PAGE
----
I know you probably have more pressing issues on your mind like what you’re having for dinner tonight or how you’re going to manage to give your cat a bath this weekend, but this is important stuff for sure! Before we go over how to write position descriptions, we need to clarify the difference between a job description and a position description. Though they’re often used interchangeably, they’re not the same.
A job description is the nature of the work done. It includes the tasks and responsibilities expected of an employee in a specific position. Example: director responsibilities may include managing staff, producing quarterly reports, interacting with clients.
A position description is derived from a job with a more detailed, concrete set of specific tasks particular to the job. Examples: director of -HR, -marketing, -finance, etc. Depending on the kind of director in a department, there are tasks and skills specific to that department. A director of HR is responsible for managing employee issues and will be administering tasks such as labor relations/compliance, training, running payroll, benefits and recruiting while a director of finance will be in charge of maximizing returns on financial assets by establishing a company’s financial policies, procedures, reporting systems and oversee general accounting.
You may now be thinking, Yeah, well, I can see how position descriptions could benefit a company with more employees. Everyone here understands what they need to do. You’re right. With a smaller company you might have been able to get away with not writing a specific set of duties and skills required for that position because everyone basically wears many hats and jumps in wherever they’re needed.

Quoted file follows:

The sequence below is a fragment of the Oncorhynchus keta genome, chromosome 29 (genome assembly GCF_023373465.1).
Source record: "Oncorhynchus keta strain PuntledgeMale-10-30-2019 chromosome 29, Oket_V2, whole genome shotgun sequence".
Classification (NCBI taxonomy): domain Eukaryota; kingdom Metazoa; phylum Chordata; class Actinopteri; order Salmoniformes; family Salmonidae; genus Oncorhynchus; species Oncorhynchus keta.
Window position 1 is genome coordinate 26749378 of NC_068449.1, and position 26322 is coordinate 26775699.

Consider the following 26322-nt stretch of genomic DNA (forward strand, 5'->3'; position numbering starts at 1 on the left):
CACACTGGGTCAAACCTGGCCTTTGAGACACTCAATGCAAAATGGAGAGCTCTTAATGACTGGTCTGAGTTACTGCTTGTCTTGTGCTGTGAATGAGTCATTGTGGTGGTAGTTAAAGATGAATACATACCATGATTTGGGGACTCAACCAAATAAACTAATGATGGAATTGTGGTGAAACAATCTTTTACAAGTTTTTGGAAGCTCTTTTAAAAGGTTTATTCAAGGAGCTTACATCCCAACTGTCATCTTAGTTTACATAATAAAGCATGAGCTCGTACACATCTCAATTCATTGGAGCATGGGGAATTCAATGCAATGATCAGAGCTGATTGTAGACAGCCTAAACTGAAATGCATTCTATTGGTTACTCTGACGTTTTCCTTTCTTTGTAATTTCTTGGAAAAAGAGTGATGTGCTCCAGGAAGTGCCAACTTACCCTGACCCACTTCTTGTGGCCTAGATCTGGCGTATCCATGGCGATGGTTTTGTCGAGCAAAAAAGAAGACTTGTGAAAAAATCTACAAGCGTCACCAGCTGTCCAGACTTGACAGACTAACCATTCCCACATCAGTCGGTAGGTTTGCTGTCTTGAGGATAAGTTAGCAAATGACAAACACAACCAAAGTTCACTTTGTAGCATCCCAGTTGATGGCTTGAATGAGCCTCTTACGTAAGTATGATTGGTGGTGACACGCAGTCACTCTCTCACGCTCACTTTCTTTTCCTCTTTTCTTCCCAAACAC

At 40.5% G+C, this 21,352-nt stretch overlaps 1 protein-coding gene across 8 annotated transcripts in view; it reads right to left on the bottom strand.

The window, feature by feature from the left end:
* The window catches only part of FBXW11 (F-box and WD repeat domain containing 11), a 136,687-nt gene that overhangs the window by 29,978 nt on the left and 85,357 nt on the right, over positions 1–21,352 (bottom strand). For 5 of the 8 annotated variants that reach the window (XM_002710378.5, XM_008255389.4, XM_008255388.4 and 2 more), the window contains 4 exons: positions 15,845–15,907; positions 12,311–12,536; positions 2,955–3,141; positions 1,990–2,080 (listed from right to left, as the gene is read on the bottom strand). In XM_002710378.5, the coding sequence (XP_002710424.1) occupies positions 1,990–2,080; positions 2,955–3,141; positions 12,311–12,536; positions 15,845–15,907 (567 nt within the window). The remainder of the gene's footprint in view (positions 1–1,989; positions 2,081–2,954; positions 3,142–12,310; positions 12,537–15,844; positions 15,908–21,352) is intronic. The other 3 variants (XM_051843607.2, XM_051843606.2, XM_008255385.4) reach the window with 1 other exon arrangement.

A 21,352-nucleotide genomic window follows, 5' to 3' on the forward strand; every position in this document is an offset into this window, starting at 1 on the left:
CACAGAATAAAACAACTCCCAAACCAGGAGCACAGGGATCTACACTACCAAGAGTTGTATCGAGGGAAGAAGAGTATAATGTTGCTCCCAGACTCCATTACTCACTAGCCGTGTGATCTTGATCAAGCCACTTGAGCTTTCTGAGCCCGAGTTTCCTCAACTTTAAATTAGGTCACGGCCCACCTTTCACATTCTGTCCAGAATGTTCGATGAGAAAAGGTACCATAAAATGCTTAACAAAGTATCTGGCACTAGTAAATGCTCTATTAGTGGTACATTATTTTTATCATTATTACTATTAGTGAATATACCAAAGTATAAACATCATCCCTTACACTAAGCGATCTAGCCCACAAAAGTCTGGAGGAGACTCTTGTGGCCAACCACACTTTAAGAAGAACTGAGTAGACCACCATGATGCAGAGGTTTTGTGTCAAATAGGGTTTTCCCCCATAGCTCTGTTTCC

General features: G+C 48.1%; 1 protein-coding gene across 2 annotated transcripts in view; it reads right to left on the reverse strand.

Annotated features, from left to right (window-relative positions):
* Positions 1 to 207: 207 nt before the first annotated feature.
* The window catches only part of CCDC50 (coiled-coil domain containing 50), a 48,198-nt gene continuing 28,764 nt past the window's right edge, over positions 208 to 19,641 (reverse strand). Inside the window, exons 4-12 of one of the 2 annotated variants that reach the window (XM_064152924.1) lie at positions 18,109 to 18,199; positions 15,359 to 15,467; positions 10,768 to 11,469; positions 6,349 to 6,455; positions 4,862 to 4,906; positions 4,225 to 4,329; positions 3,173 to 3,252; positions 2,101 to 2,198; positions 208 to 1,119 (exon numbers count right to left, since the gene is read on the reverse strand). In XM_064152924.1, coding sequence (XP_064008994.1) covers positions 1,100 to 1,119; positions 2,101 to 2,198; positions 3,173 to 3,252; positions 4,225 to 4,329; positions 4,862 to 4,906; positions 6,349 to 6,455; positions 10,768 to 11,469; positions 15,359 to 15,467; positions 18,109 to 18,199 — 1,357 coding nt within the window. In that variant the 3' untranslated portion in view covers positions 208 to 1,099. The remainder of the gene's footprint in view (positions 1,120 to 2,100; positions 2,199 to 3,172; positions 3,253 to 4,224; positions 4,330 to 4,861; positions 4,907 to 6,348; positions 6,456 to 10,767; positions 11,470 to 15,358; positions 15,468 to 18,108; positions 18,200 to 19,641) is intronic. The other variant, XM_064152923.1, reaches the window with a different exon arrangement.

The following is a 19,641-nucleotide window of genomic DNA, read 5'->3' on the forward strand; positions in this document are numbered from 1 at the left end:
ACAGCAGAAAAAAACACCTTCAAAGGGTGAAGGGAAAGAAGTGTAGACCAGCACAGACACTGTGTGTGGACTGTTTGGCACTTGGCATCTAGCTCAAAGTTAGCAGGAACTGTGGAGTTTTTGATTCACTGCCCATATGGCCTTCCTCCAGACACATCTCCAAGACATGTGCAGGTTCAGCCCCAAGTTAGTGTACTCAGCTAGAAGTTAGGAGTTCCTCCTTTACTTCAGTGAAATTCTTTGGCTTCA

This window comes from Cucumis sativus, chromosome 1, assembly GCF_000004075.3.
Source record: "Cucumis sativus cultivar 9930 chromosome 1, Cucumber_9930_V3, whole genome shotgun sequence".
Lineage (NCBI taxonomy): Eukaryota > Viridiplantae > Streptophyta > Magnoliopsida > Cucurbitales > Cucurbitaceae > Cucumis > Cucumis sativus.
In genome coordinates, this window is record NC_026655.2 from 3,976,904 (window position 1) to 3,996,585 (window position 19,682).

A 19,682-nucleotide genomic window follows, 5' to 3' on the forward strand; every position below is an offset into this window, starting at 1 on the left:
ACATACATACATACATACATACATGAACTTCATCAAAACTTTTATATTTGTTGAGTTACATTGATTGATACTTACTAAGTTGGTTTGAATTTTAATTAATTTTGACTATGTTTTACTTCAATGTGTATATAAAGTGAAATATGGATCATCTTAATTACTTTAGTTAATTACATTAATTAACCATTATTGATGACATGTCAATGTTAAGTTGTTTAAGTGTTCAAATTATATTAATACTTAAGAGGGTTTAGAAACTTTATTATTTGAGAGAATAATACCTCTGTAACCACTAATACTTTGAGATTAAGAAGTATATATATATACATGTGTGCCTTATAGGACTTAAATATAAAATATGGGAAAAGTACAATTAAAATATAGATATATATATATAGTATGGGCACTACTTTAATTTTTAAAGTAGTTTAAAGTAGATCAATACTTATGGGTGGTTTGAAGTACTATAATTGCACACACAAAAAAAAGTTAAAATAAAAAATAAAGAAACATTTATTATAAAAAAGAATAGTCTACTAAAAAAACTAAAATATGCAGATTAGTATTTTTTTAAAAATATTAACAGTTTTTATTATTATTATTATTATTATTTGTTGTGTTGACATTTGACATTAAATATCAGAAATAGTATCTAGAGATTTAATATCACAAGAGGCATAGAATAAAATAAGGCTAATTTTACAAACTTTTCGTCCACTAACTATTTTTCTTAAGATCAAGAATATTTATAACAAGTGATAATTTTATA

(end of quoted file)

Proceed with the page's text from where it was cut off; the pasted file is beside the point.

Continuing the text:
But look down the road to when you need to fill a recent vacancy or when your company’s success means you need to hire more people. You don’t want to be caught scrambling to write something that you thought about for only two (okay three) hours. If it’s a vacancy, the tendency here is to write a description that you modeled around the prior employee, not necessarily what you need from that position.
Check out these things to keep in mind when you’re assembling the description:
This helps you gauge the market pricing of this position based on tasks and qualifications required and helps level the field against (sub)conscious biases like gender, race, and age.
Recruit for the right candidates
A clear position description and job description summarizing the position gives the purpose of the position and how the employee will fit in with the rest of the company. Ensuring that potential applicants understand the major responsibilities and selection criteria will help attract the right talent… unless of course you look forward to getting responses from applicants whose idea of job hunting is sending out resumes indiscriminately so it resembles the throwing-spaghetti-at-the-wall-and-see-what-sticks method.
Develop the position as the company grows/changes
The description helps in reevaluating the position as the company’s needs change. Reviewing the description during annual performance appraisal time allows to stay true to the position’s duties while at the same time takes into account possible necessary changes when other positions are created or changed. It also allows for managers to create professional development plans with employee input to encourage career growth and higher job satisfaction.
Specific tasks and goals accomplished with measurable outcomes as outlined in the prior appraisal help “keep it real,” as in real concrete. Employees will understand their tasks and tend to be focused and more productive than employees who have a vague description of what their jobs entail. It’s like playing by the same rules in Monopoly, and I think most of us know what it feels like playing with someone who has a different set of rules.